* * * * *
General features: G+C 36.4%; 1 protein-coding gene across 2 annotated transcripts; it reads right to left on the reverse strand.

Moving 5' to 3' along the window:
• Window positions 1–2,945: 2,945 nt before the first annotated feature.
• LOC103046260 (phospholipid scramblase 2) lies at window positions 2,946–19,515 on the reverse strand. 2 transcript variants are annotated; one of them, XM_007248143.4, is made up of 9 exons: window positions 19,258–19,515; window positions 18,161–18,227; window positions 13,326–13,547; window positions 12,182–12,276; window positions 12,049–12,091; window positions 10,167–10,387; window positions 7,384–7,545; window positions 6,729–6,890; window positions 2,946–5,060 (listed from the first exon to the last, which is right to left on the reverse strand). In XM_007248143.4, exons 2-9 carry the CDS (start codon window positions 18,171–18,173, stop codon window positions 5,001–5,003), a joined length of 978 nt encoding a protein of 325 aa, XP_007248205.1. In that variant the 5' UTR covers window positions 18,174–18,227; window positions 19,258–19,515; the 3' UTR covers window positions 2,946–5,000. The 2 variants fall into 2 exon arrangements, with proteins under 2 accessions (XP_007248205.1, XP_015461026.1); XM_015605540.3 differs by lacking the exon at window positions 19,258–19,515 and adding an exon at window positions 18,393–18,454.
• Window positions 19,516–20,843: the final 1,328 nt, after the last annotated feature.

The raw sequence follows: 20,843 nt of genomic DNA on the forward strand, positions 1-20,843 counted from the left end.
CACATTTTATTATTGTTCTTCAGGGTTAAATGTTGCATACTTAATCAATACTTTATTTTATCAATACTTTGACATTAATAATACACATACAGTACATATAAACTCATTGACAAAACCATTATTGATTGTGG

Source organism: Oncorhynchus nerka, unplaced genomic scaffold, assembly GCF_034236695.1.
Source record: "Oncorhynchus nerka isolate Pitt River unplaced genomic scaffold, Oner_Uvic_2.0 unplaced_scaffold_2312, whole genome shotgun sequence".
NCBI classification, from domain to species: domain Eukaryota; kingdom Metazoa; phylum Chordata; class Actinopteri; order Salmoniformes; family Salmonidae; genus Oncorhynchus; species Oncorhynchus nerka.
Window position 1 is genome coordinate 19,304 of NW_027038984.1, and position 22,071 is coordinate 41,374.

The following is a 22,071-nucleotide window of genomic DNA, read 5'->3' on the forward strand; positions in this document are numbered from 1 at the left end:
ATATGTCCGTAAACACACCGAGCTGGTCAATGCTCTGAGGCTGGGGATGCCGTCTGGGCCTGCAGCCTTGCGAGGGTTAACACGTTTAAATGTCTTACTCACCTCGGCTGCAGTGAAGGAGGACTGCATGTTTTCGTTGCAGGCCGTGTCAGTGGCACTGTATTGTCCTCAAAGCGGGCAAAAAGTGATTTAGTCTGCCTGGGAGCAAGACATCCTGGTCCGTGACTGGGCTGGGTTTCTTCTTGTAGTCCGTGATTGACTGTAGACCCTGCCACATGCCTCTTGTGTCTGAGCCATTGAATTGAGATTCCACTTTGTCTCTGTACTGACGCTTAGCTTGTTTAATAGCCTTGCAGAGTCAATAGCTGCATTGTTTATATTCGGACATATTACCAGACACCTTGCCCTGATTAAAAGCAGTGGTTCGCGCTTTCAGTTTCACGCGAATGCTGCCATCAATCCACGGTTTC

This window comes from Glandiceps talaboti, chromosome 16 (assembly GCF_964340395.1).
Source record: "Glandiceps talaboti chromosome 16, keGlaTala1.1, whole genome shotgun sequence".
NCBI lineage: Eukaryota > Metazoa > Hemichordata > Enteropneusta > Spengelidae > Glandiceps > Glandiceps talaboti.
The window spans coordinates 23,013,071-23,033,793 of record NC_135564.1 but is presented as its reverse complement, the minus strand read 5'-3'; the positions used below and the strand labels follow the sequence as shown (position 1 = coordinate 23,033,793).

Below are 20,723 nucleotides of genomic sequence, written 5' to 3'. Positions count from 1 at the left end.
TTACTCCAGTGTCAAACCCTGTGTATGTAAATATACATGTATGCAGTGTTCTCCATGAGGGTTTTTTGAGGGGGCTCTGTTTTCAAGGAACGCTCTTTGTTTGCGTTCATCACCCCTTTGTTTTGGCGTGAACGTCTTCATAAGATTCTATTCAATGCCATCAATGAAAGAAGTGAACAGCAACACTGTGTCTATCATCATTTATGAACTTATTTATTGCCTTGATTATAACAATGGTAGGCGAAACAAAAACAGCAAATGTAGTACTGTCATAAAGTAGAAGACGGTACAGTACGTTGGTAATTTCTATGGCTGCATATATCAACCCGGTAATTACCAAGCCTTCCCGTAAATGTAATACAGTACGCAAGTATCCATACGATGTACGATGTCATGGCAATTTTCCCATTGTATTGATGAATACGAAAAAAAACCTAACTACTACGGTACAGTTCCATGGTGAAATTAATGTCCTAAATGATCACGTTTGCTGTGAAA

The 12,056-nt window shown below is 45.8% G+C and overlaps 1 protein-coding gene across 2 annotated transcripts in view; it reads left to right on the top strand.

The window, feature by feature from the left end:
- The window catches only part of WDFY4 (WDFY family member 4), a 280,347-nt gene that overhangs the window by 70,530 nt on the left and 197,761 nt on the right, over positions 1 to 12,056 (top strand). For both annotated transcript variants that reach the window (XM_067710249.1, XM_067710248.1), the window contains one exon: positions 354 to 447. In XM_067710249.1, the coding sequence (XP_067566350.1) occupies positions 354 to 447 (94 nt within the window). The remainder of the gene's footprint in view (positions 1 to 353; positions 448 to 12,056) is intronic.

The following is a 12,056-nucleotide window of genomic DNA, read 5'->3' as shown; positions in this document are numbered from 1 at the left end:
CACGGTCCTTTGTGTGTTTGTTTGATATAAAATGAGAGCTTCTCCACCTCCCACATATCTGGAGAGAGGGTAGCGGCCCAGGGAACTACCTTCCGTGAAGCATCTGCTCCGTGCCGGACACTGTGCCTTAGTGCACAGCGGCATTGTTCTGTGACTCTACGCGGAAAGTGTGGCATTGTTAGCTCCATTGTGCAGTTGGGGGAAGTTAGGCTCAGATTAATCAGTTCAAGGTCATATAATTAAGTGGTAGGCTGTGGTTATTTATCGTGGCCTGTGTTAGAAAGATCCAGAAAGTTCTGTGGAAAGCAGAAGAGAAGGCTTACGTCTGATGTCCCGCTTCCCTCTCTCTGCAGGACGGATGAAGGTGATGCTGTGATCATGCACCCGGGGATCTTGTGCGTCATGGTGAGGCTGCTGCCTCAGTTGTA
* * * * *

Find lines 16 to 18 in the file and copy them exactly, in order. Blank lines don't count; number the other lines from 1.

NCBI lineage: Eukaryota > Metazoa > Hemichordata > Enteropneusta > Spengelidae > Glandiceps > Glandiceps talaboti.
The window spans coordinates 23,013,071-23,033,793 of record NC_135564.1 but is presented as its reverse complement, the minus strand read 5'-3'; the positions used below and the strand labels follow the sequence as shown (position 1 = coordinate 23,033,793).

Below are 20,723 nucleotides of genomic sequence, written 5' to 3'. Positions count from 1 at the left end.